Thursday, January 7, 2016

Not All Victories Last Forever: The Force Awakens

The Force Awakens

I decided to write my thoughts on TFA.  #TheForceAwakens.  One quick thing before I go deep into it: Rey.  I love stories with strong female characters.  What a fucking awesome way to introduce a new badass!

Also, there might be cursing.  Just so you know.

Star Wars is kinda religion for me.  For me and a close-knit cadre of friends, it formed the core of our identity for awhile.  We didn't dislike Star Trek.  But the Expanded Universe formed this mythological panorama for us.  When they said they'd chosen to abandon the EU as canon, well, I started to refer to myself as "Protestant."

I think I have to retract my opinion.  The hot sloppy doggedness of the new Star Wars changed my mind.  Fuck me.  I didn't expect them to do something Lucas wouldn't do.  Neat.

Ok.  Time to get into this mad ramble then!

The Changes

The thing about The Force Awakens is its unabashed callbacks. This makes it different from the prequels.  George Lucas, naturally, doesn't like that.  His choice to step away from the project is unfortunate on one hand.  But on the other, is an example of a creator enabling others to play in their creation.  Which is strange to have Disney being the enabler.  Very strange indeedy.

The prequels didn't callback to the original trilogy.  At least, not well.  TFA gets away with it by making a obvious choice.  It chooses to treat Star Wars as Myth.  That alone alters the formula.  Yes, it seems to repeat the beats from A New Hope.  Which is the point.

Star Wars is Myth.  Its structure can be an inherent guide.  Characters have filled in key roles.  The Hero.  The Guardian.  The Mentor.  The Trickster.  The Wookiee.  They've crossed the critical junctures, which happen to be the same ones as A New Hope.

Which gets to my favorite point: Rey and Finn.  They both fill the role of new protagonists in this new part of the saga.  Where Luke is the Hero of the last part, these two walk into the role.  Rey herself seems almost "super-jedi" at parts of the movie.  Yet, Luke had minimal training before Yoda.  He could do many of the things Rey did.

Here's the core role: Finn and Rey are the young heroes who learn the legends are true.  Both make the refusal.  Both are offered the chance and refuse.  Anything that feels like repetition, that's because myth is one of those intrinsic human storytelling things.

Comings and Goings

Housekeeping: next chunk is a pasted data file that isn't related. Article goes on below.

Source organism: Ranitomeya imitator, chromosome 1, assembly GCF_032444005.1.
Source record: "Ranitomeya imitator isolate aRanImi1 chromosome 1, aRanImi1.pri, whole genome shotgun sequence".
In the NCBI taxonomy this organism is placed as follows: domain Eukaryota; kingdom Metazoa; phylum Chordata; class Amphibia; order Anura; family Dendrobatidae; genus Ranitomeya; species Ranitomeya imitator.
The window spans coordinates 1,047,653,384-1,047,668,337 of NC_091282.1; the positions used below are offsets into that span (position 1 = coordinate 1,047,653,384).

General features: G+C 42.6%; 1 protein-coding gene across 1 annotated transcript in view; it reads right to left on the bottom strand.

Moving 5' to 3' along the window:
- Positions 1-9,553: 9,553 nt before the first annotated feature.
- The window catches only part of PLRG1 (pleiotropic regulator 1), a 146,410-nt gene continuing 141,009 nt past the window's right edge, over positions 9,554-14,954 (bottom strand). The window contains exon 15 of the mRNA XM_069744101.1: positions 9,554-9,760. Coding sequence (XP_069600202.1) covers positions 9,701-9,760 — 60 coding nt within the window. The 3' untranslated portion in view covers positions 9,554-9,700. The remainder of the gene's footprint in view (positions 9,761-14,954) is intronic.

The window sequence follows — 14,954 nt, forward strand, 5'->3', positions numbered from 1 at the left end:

I could go into the music or something else about TFA.  But there is this deeper message in the movie I think my head will prefer to wrap itself around.  The saga welcomes in a new generation.  That's necessary.  The callbacks are needed to remind us what this universe is like.

Hence Han telling us in the trailer "We're Home."

Even though it feels like we've done this story before, The Force Awakens has a darker message in it.  It tells us we can't rely on the victories of the previous generation.  Our heroes will falter or fail to keep the darkness at bay.  That you have to face the darkness in your time.

The First Order has no old people in it.  Looking back at it, you don't see that at first.  But most of the aged at in the Resistance and the Republic.  The First Order are a violent insurgency.  The kind that arises that wants the return of Tyranny.

In Orson Scott Card's novel Empire, one character explains succinctly.  Americans will accept a Rome-style Emperor, if he'd promise to preserve their constitutional rights.  That's the truly frightening thing about the Nazis we forget.  The context.  The meaning of fascism comes from a honest, decent place.  The Dark Side is born from a well-intentioned place.

It's the idea that sometimes you should wrest power because it's necessary.  You should become the monster for the sake of the greater good.  That's one of the themes of Dune.  These are the core issues of Darth Vader as a character (before the Prequels over explained it).  Winning the war didn't fix the galaxy.

The Force Awakens tells us the legends are true.  It seems that the First Order has betrayed the last generation's ideals.  The First Order, these are young people convinced that the galaxy needs strength.  That they need to grasp power.

The warning is pretty simple.  The war doesn't end.  There is always another hideous weapon.  There is always a shadow that needs confronted.  The Force Awakens tells us that each generation should prepare. Always prepare for when their legends become true.

And that's why I loved Episode VII.